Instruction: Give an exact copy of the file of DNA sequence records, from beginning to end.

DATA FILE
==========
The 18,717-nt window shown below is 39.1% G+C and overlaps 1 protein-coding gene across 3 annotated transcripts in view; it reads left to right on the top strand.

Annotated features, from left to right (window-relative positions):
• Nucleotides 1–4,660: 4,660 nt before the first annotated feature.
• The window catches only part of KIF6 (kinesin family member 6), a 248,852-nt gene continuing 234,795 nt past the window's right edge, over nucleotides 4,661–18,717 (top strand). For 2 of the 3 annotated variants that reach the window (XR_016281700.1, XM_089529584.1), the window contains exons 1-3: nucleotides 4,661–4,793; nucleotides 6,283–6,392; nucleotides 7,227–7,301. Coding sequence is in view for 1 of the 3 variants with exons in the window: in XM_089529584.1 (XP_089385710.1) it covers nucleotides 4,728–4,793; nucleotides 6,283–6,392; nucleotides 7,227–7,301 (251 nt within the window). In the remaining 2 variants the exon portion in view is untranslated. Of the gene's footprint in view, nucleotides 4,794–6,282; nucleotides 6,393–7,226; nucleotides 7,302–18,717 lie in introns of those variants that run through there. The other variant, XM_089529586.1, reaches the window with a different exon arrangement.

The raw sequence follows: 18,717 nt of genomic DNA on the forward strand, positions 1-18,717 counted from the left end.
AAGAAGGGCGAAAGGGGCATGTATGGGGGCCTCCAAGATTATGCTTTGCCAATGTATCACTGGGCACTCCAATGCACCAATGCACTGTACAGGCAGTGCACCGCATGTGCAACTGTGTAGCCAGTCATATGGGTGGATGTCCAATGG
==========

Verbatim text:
The 18,717-nt window shown below is 39.1% G+C and overlaps 1 protein-coding gene across 3 annotated transcripts in view; it reads left to right on the top strand.

Annotated features, from left to right (window-relative positions):
• Nucleotides 1–4,660: 4,660 nt before the first annotated feature.
• The window catches only part of KIF6 (kinesin family member 6), a 248,852-nt gene continuing 234,795 nt past the window's right edge, over nucleotides 4,661–18,717 (top strand). For 2 of the 3 annotated variants that reach the window (XR_016281700.1, XM_089529584.1), the window contains exons 1-3: nucleotides 4,661–4,793; nucleotides 6,283–6,392; nucleotides 7,227–7,301. Coding sequence is in view for 1 of the 3 variants with exons in the window: in XM_089529584.1 (XP_089385710.1) it covers nucleotides 4,728–4,793; nucleotides 6,283–6,392; nucleotides 7,227–7,301 (251 nt within the window). In the remaining 2 variants the exon portion in view is untranslated. Of the gene's footprint in view, nucleotides 4,794–6,282; nucleotides 6,393–7,226; nucleotides 7,302–18,717 lie in introns of those variants that run through there. The other variant, XM_089529586.1, reaches the window with a different exon arrangement.

The raw sequence follows: 18,717 nt of genomic DNA on the forward strand, positions 1-18,717 counted from the left end.
AAGAAGGGCGAAAGGGGCATGTATGGGGGCCTCCAAGATTATGCTTTGCCAATGTATCACTGGGCACTCCAATGCACCAATGCACTGTACAGGCAGTGCACCGCATGTGCAACTGTGTAGCCAGTCATATGGGTGGATGTCCAATGG